Please reply to the newsgroup.
You can find my real e-mail on my home page above.

Richard Maine wrote:

| Matthias Mller <moeller.matth@gmx.de> wrote:
|
||    real, dimension(:),   pointer :: p1
||    real, dimension(:,:), pointer :: p2
||
||    ! Allocate memory for a 2D pointer of size 3x10
||    allocate(p2(3,10))
| ...[make p1 point to the same memory as p2]
||    deallocate(p1)
| ...
|| The deallocate statement works with g95 but crashes ifort:
| ...
|| Perhaps you can help me in converting 1D pointers to 2D pointers and
|| vice versa.
|
<snip>
| However, just because you managed to make the 1D pointer point to the
| same memory as 2D one, that doesn't mean it is valid to deallocate the
| 1D one. There are some conditions about what you can deallocate. The
| conditions include some "obvious" stuff (you can't deallocate a target
| that asn't allocated - for example, a static target), but it also has
| some fine points, at least one of which was even once the subject of an
| interp. Researching those fine points would take me some time, but my
| intuition suggests that your code is unlikely to meet the conditions and
| that any other method of getting a 1D pointer to memory allocated as 2D
| will have the same problem.
|
| You can get such a pointer, but I don't think you can validly deallocate
| it. Of course, it might happen to work anyway with some compilers.

Yep, I tested it, and you're spot on (as alw^H^H^H usual :-) ).

Matthias, take a look at documentation of (new?) FOR_DESCRIPTOR_ASSIGN
VF routine, as it sort of explains the behavior and implementation of
VF pointers and allocatables. I checked through the debugger and found
out that your statement:

mem1d => mem2d

sets the FOR_DESCRIPTOR_ARRAY_NODEALLOC bit in mem1d (p1) descriptor,
as expected -- all the compiler "knows" (because you "cheated") is that
you're pointing mem1d to a sequence-associated target, for which it
cannot proof that it "owns" the allocated memory (i.e. you must not
deallocate a pointer which points to something which isn't previously
ALLOCATEd through a pointer). Like Richard said, it might happen to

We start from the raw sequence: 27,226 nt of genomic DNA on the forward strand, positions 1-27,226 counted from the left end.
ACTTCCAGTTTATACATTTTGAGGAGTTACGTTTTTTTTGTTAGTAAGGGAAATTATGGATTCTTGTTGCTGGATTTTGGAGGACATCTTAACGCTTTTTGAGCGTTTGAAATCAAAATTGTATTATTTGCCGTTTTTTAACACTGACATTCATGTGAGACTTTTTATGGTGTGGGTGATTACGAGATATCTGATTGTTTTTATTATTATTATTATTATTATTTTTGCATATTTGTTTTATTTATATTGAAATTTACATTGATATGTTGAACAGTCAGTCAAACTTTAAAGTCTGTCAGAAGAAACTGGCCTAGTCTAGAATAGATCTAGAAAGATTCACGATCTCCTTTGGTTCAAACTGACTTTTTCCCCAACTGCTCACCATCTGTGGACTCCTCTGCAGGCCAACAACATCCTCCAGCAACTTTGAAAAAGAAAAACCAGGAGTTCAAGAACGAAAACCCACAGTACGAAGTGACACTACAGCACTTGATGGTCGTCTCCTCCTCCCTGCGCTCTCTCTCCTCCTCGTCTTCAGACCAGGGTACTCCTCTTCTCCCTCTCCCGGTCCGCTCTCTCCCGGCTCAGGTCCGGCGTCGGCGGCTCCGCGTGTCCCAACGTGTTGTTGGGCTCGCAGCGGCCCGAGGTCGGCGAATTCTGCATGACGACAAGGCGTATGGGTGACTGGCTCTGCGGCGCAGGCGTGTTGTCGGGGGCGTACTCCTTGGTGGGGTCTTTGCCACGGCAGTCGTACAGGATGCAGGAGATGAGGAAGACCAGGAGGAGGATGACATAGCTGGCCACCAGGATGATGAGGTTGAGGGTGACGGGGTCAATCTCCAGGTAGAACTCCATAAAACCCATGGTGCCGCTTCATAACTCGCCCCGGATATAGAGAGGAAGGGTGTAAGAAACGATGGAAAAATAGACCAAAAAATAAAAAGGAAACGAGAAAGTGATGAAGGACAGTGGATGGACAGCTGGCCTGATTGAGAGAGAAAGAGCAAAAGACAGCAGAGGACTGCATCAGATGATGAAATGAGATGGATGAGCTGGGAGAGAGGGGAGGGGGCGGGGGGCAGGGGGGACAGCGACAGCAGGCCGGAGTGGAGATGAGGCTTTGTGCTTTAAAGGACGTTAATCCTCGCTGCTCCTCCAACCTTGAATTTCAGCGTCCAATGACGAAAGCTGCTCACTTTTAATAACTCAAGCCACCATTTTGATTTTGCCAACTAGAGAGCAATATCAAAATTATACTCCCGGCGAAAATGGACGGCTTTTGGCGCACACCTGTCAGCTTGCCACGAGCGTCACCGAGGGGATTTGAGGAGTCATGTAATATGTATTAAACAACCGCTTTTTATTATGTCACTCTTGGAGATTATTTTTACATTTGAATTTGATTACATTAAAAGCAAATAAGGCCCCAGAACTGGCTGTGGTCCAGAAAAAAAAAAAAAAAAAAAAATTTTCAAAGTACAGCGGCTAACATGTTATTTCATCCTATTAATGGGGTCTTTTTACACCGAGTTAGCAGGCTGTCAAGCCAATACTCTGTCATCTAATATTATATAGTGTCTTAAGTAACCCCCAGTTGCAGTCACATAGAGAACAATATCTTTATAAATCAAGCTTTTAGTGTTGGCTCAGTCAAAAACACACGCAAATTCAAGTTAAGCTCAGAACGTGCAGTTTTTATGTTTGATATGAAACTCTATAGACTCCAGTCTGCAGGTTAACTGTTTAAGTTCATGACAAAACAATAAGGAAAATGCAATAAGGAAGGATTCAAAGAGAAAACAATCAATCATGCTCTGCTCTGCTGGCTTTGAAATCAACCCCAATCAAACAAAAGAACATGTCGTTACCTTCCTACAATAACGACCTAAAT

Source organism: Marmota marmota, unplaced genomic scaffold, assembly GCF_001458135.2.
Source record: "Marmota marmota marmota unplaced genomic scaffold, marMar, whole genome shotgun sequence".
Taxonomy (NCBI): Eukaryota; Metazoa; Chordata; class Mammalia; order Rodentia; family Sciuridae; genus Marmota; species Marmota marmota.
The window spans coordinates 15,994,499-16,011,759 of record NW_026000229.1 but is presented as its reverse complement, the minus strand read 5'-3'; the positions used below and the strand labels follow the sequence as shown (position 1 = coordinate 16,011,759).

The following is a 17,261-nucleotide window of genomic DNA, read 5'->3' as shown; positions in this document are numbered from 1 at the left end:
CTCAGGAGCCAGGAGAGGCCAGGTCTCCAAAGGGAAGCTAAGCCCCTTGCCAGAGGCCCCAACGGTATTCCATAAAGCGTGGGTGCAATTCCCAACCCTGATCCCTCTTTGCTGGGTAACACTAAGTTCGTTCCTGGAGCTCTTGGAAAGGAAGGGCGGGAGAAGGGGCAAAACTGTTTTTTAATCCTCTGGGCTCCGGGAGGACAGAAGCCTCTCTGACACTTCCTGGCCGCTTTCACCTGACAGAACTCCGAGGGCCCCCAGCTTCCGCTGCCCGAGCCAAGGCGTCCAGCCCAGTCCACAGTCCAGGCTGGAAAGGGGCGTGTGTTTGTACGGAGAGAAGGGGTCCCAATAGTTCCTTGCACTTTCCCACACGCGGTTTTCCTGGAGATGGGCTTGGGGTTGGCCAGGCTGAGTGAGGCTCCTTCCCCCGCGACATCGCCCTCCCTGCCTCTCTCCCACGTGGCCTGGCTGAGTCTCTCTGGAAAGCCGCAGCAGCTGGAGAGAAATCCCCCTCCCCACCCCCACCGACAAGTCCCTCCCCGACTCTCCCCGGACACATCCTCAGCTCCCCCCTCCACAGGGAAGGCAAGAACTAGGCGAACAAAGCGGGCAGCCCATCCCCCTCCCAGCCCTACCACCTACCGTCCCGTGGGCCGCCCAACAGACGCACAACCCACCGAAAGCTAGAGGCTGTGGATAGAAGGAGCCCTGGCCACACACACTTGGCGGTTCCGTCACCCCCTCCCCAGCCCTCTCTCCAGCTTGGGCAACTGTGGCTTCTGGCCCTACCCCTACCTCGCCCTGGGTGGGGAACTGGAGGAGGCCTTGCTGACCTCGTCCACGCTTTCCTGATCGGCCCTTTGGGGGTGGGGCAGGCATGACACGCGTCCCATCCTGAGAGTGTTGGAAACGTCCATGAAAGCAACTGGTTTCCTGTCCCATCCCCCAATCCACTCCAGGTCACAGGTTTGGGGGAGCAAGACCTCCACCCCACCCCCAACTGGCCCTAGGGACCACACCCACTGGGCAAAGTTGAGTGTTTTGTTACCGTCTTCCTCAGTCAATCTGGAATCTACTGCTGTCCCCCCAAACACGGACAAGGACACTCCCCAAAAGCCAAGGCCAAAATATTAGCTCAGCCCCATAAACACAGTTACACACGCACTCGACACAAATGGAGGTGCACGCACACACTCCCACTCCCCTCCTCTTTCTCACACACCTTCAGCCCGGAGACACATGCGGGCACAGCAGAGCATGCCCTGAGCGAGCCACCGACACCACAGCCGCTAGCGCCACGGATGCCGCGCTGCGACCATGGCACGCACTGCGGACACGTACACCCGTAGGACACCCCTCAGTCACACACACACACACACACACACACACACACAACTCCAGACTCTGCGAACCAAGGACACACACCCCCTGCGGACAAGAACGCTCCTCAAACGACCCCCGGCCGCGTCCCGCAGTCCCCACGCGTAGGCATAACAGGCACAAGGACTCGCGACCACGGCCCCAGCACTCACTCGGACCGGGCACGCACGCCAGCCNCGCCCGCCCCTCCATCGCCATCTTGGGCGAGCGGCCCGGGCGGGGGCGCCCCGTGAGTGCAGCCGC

work anyway with some compilers.

Well, you can "cheat" further and clear up the said bit, through it's
doomed to be unportable. I cannot foresee a "portable" "cheat" of this
kind -- anyone?

--
 Jugoslav
___________
www.xeffort.com

Please reply to the newsgroup.
You can find my real e-mail on my home page above.

Jugoslav Dujic <jdu@yahoo.com> wrote:
> Richard Maine wrote:
> | Jugoslav Dujic <jdu@yahoo.com> wrote:
> |
> || Um, the demo is hardly compilable as-is with all that rank mismatches
> || in convert2d. Can you post a working example?
> |
> | Have you tried compiling it? I didn't (short on time), but I see no such
> | rank mismatch in convert2d. Have you forgotten about sequence
> | association for arguments, which is a critical part of this?

> I haven't forgot about the sequence association, but merely misread the
> code :-). I relied on my /highly reliable/ Human Code Parser (TM) rather
> than the old-fashioned compiler...

Been there; done that. :-(

--
Richard Maine                    | Good judgement comes from experience;
email: last name at domain . net | experience comes from bad judgement.
domain: summertriangle           |  -- Mark Twain

Richard Maine wrote:

(snip)

> You can get such a pointer, but I don't think you can validly deallocate
> it. Of course, it might happen to work anyway with some compilers.

I presume you also aren't supposed to deallocate the pointers
from C_F_POINTER, though I don't see where it says that.

-- glen

glen herrmannsfeldt wrote:
> Richard Maine wrote:

> (snip)

>> You can get such a pointer, but I don't think you can validly deallocate
>> it. Of course, it might happen to work anyway with some compilers.

> I presume you also aren't supposed to deallocate the pointers
> from C_F_POINTER, though I don't see where it says that.

> -- glen